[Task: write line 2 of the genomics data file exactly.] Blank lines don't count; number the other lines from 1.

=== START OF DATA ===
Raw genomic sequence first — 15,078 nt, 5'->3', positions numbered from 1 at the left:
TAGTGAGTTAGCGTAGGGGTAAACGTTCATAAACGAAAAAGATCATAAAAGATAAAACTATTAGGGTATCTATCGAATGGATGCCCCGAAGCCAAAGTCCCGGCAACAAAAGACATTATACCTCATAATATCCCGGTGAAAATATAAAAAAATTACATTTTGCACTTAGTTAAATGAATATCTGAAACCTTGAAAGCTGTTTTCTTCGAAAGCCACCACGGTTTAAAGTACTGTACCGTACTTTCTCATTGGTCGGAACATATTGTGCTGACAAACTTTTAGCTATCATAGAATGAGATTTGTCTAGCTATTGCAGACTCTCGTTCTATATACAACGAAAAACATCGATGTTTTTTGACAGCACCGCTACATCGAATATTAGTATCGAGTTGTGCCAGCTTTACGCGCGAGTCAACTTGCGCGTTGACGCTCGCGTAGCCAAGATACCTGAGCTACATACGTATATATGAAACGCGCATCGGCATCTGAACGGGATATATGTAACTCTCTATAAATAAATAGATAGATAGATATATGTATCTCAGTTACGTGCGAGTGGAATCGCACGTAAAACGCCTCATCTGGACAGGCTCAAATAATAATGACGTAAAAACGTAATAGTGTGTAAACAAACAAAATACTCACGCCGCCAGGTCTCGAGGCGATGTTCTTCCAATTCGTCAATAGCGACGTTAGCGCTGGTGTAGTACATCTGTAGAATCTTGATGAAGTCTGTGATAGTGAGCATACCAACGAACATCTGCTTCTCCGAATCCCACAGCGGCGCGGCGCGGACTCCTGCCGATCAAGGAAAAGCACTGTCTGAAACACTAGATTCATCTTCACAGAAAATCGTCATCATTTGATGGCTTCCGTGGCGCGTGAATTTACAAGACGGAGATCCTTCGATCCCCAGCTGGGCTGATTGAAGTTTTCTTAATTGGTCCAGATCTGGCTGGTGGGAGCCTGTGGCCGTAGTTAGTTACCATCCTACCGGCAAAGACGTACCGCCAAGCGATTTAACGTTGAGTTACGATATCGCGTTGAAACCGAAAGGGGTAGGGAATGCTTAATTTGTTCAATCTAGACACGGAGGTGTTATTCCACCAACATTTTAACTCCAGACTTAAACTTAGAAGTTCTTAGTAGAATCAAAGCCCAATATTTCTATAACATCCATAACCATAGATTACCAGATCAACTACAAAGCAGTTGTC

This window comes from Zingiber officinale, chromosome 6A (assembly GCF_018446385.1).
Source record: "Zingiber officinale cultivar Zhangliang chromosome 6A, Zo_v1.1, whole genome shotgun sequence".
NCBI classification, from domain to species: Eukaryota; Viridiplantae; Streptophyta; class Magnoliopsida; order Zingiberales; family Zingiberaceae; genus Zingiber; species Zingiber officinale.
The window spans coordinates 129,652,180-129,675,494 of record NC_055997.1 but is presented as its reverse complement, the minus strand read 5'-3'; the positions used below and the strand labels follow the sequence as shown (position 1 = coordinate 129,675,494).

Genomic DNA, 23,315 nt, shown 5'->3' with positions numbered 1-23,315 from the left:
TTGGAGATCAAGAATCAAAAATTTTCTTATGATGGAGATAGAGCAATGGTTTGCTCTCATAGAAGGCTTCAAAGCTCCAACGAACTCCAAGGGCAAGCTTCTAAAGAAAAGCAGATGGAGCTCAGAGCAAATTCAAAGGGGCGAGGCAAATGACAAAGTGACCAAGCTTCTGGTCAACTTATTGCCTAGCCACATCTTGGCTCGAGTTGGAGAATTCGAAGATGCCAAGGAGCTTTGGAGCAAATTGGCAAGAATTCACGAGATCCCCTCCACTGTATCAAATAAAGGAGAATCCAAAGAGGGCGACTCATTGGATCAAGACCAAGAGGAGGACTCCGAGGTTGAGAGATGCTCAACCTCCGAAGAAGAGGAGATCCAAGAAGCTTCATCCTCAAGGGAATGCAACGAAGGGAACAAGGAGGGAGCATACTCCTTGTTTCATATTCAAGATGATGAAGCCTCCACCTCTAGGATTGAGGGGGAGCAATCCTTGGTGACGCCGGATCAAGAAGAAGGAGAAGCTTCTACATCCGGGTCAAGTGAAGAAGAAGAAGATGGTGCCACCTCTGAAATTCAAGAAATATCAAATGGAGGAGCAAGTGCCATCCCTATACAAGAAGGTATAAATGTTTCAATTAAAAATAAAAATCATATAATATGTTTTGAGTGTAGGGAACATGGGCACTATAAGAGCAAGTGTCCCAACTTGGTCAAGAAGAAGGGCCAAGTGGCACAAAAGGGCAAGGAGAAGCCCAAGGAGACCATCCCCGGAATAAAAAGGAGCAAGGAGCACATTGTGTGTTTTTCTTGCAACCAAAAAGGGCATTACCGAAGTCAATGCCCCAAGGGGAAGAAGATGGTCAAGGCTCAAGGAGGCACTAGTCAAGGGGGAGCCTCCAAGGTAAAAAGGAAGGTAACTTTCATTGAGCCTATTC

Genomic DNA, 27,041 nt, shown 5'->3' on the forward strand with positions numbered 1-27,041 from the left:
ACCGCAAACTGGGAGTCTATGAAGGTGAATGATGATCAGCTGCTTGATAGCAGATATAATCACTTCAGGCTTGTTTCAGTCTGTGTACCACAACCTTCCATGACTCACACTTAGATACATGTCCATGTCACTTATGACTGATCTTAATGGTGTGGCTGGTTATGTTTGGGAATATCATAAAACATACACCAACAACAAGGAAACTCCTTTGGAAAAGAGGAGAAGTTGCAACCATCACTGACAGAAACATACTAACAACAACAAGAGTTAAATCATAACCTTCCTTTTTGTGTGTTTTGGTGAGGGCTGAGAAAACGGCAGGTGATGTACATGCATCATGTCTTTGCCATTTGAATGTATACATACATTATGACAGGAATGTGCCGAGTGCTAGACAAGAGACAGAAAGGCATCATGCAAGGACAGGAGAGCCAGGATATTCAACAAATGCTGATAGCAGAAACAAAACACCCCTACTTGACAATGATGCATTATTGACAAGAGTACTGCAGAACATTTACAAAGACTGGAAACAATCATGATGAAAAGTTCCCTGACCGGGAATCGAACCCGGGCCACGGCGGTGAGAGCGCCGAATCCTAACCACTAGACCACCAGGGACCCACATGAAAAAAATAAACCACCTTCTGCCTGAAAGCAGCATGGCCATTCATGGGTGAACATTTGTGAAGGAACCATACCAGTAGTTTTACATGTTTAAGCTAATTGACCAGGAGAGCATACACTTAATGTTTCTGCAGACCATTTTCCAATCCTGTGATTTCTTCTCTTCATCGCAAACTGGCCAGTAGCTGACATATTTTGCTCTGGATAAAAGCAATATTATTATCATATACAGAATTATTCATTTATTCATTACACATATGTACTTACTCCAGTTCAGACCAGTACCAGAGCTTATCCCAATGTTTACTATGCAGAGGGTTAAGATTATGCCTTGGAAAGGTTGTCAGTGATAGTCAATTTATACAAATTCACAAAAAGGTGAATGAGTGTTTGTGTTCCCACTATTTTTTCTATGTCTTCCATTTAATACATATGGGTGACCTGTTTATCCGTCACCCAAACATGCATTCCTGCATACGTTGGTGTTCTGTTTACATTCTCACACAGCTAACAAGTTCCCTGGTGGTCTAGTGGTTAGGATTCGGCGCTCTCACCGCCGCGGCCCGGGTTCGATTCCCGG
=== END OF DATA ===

TAGTGAGTTAGCGTAGGGGTAAACGTTCATAAACGAAAAAGATCATAAAAGATAAAACTATTAGGGTATCTATCGAATGGATGCCCCGAAGCCAAAGTCCCGGCAACAAAAGACATTATACCTCATAATATCCCGGTGAAAATATAAAAAAATTACATTTTGCACTTAGTTAAATGAATATCTGAAACCTTGAAAGCTGTTTTCTTCGAAAGCCACCACGGTTTAAAGTACTGTACCGTACTTTCTCATTGGTCGGAACATATTGTGCTGACAAACTTTTAGCTATCATAGAATGAGATTTGTCTAGCTATTGCAGACTCTCGTTCTATATACAACGAAAAACATCGATGTTTTTTGACAGCACCGCTACATCGAATATTAGTATCGAGTTGTGCCAGCTTTACGCGCGAGTCAACTTGCGCGTTGACGCTCGCGTAGCCAAGATACCTGAGCTACATACGTATATATGAAACGCGCATCGGCATCTGAACGGGATATATGTAACTCTCTATAAATAAATAGATAGATAGATATATGTATCTCAGTTACGTGCGAGTGGAATCGCACGTAAAACGCCTCATCTGGACAGGCTCAAATAATAATGACGTAAAAACGTAATAGTGTGTAAACAAACAAAATACTCACGCCGCCAGGTCTCGAGGCGATGTTCTTCCAATTCGTCAATAGCGACGTTAGCGCTGGTGTAGTACATCTGTAGAATCTTGATGAAGTCTGTGATAGTGAGCATACCAACGAACATCTGCTTCTCCGAATCCCACAGCGGCGCGGCGCGGACTCCTGCCGATCAAGGAAAAGCACTGTCTGAAACACTAGATTCATCTTCACAGAAAATCGTCATCATTTGATGGCTTCCGTGGCGCGTGAATTTACAAGACGGAGATCCTTCGATCCCCAGCTGGGCTGATTGAAGTTTTCTTAATTGGTCCAGATCTGGCTGGTGGGAGCCTGTGGCCGTAGTTAGTTACCATCCTACCGGCAAAGACGTACCGCCAAGCGATTTAACGTTGAGTTACGATATCGCGTTGAAACCGAAAGGGGTAGGGAATGCTTAATTTGTTCAATCTAGACACGGAGGTGTTATTCCACCAACATTTTAACTCCAGACTTAAACTTAGAAGTTCTTAGTAGAATCAAAGCCCAATATTTCTATAACATCCATAACCATAGATTACCAGATCAACTACAAAGCAGTTGTC